Friday, September 5, 2008

enjoying God (7) how can I know my joy is real?

Surely you can fake joy! How can I know the joy I feel is real?

Here's a few safeguards:

1. True joy is joy in the gospel.
If we trust in Jesus' death, and live for him, we can be 100% certain of living joyfully with God for all eternity (see 2W2L). Now there's good reason for joy!

Lots of religions promise joy in God. But Jesus doesn't give us the option of looking elsewhere. He said, "I am the way and the truth and the life. No one comes to the Father except through me." (John 14:6).

2. True joy is joy in God's truth in the Bible.
In my experience, there's nothing to compare with the joy of getting to know God in his Word. "How sweet are your words to my taste, sweeter than honey to my mouth!" (Ps. 119:103).

We don't find God by emptying our minds and meeting God in the silence. Yes, God is beyond our understanding, and there will be times when this may leave us wordless. But joy in God begins with God's revealed truth about himself.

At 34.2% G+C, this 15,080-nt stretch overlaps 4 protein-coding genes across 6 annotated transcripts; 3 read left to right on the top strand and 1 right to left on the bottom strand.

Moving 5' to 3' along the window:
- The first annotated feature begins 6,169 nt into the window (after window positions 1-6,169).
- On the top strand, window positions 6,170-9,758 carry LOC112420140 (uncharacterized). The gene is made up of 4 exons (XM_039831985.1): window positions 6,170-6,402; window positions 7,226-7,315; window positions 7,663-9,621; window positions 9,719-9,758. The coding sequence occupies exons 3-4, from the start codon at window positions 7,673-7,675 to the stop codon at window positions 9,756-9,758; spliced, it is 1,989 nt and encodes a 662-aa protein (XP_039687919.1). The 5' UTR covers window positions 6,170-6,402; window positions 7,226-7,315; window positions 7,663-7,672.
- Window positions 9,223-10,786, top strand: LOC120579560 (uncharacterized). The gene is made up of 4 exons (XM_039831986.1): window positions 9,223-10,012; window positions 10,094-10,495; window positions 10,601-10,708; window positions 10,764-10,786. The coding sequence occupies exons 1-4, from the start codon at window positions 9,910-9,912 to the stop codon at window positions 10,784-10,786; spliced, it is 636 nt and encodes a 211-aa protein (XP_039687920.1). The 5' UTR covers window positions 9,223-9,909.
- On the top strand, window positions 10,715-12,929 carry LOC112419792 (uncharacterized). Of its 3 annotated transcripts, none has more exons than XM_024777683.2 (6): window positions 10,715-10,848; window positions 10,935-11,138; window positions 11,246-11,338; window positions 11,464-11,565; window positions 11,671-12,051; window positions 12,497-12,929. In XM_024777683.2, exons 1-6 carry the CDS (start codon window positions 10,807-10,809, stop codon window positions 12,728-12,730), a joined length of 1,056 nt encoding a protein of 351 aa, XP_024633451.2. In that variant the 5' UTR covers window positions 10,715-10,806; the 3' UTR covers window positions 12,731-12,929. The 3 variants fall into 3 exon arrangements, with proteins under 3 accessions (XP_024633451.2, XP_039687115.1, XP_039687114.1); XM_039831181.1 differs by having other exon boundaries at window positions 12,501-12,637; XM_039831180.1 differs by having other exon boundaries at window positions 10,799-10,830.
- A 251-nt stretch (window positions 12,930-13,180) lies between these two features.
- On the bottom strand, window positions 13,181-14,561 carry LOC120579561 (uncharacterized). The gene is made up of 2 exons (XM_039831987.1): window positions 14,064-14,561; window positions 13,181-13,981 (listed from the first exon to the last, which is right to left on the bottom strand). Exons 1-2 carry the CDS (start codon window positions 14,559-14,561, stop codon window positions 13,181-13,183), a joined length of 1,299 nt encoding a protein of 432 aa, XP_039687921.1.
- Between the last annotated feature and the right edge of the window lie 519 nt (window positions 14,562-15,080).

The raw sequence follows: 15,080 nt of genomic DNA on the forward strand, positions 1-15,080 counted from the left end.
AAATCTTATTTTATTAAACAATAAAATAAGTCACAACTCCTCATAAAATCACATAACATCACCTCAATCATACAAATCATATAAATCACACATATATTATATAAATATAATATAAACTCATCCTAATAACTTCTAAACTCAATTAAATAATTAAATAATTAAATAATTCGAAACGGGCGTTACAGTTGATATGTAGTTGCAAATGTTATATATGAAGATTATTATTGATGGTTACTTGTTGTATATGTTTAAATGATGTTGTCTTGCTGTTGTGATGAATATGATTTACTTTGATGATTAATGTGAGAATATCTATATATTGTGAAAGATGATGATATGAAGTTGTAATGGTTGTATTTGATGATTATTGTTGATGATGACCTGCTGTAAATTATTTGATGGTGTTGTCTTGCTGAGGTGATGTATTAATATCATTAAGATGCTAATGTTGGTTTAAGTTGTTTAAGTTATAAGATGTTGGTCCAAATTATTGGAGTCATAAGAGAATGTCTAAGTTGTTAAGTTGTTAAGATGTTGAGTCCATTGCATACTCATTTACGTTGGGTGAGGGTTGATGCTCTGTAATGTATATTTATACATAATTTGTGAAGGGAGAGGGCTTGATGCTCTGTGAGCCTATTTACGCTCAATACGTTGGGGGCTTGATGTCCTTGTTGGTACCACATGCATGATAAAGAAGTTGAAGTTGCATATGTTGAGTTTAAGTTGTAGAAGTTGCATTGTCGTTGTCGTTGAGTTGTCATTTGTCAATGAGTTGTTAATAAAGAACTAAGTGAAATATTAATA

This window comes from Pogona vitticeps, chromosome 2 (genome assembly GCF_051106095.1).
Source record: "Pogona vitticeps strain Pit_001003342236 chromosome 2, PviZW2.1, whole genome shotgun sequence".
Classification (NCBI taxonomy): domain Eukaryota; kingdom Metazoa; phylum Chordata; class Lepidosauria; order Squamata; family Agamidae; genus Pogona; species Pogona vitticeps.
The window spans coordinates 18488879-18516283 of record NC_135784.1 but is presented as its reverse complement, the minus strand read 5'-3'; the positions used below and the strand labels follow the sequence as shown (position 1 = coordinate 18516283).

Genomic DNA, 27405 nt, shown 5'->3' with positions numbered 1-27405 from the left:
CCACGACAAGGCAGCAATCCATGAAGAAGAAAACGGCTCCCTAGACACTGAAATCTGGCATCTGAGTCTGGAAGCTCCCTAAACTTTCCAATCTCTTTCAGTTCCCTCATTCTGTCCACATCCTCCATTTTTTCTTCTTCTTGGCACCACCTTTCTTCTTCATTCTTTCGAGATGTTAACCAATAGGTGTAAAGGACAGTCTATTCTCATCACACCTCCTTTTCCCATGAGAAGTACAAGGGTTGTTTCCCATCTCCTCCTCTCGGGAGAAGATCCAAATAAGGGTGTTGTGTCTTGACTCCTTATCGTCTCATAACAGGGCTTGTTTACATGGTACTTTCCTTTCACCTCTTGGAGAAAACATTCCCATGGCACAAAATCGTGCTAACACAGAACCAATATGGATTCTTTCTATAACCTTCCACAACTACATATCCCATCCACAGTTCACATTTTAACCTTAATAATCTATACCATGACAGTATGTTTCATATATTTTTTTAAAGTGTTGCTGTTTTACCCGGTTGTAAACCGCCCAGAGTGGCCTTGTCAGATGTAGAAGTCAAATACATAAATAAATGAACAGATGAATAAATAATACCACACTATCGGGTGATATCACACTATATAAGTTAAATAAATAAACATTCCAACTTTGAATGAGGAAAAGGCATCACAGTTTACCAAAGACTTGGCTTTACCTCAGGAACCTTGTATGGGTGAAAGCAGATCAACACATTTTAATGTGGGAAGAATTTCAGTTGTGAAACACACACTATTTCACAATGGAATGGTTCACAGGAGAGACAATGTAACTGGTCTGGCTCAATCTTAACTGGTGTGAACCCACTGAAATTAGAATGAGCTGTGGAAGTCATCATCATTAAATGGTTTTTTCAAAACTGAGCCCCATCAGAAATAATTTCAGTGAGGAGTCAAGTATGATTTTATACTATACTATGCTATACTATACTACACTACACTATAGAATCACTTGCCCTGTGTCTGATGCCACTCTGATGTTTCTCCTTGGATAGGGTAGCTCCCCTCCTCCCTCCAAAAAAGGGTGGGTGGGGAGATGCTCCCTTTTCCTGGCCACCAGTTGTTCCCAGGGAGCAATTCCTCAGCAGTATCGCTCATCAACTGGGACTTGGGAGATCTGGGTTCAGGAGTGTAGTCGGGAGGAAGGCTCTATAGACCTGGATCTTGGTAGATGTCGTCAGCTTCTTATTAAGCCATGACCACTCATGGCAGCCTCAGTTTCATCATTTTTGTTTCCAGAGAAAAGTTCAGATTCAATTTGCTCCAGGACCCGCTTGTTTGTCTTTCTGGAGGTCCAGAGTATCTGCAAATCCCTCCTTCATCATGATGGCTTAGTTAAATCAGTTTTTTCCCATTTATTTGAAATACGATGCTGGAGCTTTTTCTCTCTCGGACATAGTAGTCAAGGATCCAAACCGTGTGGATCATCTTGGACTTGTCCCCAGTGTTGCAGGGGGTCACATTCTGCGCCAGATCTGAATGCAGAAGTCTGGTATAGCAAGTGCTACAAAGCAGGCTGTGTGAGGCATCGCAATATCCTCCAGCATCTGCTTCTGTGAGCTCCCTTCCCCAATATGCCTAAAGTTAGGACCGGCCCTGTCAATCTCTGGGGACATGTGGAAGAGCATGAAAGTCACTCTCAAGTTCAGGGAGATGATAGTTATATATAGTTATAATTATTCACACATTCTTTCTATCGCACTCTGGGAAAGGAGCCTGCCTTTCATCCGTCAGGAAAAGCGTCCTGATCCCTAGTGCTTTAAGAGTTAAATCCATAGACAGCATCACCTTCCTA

3. True joy is joy in God and his glory.
When I was a teenager, my Christian friend and I used to compare our "experiences" of God when we prayed. Until one day I realised it wasn't an experience of joy I was seeking: it was God himself.

In one sense, we don't seek joy at all. We seek Jesus, and in him we find our highest joy, for he is the desire and delight of all believers. We gladly become nothing, that he may be all in all.

4. True joy is joy in sacrificial obedience.
Jesus calls us to give up all we value to follow him. This is a sacrifice we delight to make, for in Jesus we have found a treasure beyond compare (Phil. 3:8).

Martyn Lloyd-Jones says, "Seek for happiness and you will never find it, seek righteousness and you will discover you are happy – it will be there without your knowing it, without your seeking it" (Matt. 5:6).

5. True joy is joy in suffering.
The health and wealth gospel promises joy, but it can't cope with sorrow. Only a joy robust enough to respond to suffering will last a lifetime. We follow Jesus, who "for the joy set before him endured the cross" (Heb. 12:2).

John Piper, the great teacher on joy, says his aim is not to soften cushions, but to sustain sacrifice: "The joy I write to awaken is the sustaining strength of mercy, missions, and martyrdom". Amen.

Quote is from John Piper's When I Don't Desire God p.19; images are from stock.xchng.

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